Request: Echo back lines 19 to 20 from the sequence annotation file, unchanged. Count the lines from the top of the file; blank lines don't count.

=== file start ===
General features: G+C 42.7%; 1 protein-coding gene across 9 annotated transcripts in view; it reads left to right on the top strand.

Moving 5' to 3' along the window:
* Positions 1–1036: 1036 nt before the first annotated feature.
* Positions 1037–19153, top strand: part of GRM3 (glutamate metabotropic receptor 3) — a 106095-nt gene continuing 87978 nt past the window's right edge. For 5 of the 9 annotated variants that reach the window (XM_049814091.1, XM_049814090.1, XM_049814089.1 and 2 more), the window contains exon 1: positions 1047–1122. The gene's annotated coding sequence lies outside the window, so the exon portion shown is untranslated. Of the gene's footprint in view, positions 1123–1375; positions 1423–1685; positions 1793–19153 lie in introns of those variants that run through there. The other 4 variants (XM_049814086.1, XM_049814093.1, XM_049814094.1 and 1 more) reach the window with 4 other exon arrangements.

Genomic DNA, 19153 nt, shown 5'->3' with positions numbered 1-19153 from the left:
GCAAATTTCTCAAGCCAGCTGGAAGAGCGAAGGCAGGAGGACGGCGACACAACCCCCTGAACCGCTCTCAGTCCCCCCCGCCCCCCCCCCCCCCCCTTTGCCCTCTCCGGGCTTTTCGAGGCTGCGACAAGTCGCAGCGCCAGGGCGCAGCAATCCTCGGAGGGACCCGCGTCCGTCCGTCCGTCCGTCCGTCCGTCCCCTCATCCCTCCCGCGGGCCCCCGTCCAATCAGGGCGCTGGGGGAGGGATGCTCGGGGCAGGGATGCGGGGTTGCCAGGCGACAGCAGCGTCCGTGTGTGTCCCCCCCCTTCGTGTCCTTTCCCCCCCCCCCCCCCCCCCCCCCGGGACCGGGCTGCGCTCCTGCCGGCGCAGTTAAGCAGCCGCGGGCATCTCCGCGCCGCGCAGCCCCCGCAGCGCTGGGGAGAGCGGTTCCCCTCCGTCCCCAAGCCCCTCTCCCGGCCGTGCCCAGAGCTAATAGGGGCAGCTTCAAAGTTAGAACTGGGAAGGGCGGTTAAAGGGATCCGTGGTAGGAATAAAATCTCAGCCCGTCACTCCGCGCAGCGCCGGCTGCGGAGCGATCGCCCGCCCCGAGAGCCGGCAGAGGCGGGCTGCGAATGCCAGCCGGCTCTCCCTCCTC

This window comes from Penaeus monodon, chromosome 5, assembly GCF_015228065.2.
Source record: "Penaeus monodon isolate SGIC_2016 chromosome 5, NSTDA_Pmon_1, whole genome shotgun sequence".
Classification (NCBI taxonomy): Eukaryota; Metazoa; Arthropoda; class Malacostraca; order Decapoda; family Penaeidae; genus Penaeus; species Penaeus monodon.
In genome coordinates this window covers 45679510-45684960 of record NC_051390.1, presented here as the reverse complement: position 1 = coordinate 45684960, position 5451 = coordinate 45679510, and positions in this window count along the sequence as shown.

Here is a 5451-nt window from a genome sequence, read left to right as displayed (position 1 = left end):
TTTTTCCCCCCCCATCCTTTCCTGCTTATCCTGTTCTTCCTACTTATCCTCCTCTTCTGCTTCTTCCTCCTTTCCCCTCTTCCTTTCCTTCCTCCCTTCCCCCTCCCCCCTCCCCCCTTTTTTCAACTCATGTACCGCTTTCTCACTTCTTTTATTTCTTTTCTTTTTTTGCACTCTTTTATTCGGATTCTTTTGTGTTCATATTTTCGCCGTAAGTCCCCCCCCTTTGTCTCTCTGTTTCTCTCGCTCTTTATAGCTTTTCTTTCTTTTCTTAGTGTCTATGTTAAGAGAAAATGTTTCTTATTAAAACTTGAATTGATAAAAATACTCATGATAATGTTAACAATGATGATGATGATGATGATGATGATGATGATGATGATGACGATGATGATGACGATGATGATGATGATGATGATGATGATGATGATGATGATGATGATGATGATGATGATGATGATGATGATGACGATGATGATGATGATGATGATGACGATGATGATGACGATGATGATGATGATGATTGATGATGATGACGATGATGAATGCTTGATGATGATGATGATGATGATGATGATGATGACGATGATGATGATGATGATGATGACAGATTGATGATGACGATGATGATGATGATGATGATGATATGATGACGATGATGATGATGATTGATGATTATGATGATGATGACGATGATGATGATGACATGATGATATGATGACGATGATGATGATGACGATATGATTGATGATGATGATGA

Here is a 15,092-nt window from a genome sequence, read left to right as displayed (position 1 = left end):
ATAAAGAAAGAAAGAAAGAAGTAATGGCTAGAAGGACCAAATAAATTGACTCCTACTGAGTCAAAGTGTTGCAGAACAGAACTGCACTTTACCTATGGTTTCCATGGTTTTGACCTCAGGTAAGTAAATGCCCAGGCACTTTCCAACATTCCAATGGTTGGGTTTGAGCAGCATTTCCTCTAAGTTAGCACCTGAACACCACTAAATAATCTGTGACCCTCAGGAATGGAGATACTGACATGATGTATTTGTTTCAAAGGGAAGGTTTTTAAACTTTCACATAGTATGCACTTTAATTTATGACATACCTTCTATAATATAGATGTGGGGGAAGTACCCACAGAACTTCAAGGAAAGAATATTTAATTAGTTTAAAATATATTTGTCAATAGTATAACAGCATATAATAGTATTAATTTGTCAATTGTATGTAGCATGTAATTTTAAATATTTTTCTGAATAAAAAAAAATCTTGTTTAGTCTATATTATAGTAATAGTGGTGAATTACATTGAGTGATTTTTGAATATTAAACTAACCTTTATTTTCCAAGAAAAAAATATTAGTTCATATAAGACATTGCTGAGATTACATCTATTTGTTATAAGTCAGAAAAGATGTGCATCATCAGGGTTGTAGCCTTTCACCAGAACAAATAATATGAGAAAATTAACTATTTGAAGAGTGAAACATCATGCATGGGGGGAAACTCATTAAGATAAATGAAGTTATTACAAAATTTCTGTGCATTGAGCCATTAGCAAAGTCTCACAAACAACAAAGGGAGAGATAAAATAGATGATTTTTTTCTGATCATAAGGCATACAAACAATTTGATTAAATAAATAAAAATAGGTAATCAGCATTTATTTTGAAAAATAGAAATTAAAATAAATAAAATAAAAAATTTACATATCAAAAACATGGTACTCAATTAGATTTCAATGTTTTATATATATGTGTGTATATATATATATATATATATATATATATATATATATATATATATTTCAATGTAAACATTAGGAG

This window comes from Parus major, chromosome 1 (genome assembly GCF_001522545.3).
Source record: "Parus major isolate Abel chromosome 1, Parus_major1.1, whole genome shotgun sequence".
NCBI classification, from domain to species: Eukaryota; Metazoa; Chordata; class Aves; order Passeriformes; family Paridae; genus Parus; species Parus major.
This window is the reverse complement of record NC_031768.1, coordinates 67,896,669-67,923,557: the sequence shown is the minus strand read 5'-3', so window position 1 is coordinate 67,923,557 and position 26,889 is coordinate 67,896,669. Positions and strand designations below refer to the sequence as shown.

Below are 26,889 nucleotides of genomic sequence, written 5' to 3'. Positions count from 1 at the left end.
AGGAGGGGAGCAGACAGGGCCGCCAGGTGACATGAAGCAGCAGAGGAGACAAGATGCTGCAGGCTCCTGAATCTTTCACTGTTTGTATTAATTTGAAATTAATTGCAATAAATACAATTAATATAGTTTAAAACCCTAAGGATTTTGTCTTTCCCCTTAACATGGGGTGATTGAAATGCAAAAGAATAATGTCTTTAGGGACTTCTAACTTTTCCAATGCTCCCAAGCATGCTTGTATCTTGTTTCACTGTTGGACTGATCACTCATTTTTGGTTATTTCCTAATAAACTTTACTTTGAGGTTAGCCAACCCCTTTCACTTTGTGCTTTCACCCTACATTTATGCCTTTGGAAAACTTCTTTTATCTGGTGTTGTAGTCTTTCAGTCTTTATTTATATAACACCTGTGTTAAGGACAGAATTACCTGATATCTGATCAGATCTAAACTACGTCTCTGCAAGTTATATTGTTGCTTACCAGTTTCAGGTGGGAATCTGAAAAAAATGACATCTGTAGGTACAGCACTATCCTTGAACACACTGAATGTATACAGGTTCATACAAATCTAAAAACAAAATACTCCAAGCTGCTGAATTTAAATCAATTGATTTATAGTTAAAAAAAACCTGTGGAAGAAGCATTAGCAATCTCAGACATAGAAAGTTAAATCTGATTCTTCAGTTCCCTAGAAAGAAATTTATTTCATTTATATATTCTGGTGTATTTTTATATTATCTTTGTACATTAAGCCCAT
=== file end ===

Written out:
Below are 26,889 nucleotides of genomic sequence, written 5' to 3'. Positions count from 1 at the left end.
AGGAGGGGAGCAGACAGGGCCGCCAGGTGACATGAAGCAGCAGAGGAGACAAGATGCTGCAGGCTCCTGAATCTTTCACTGTTTGTATTAATTTGAAATTAATTGCAATAAATACAATTAATATAGTTTAAAACCCTAAGGATTTTGTCTTTCCCCTTAACATGGGGTGATTGAAATGCAAAAGAATAATGTCTTTAGGGACTTCTAACTTTTCCAATGCTCCCAAGCATGCTTGTATCTTGTTTCACTGTTGGACTGATCACTCATTTTTGGTTATTTCCTAATAAACTTTACTTTGAGGTTAGCCAACCCCTTTCACTTTGTGCTTTCACCCTACATTTATGCCTTTGGAAAACTTCTTTTATCTGGTGTTGTAGTCTTTCAGTCTTTATTTATATAACACCTGTGTTAAGGACAGAATTACCTGATATCTGATCAGATCTAAACTACGTCTCTGCAAGTTATATTGTTGCTTACCAGTTTCAGGTGGGAATCTGAAAAAAATGACATCTGTAGGTACAGCACTATCCTTGAACACACTGAATGTATACAGGTTCATACAAATCTAAAAACAAAATACTCCAAGCTGCTGAATTTAAATCAATTGATTTATAGTTAAAAAAAACCTGTGGAAGAAGCATTAGCAATCTCAGACATAGAAAGTTAAATCTGATTCTTCAGTTCCCTAGAAAGAAATTTATTTCATTTATATATTCTGGTGTATTTTTATATTATCTTTGTACATTAAGCCCAT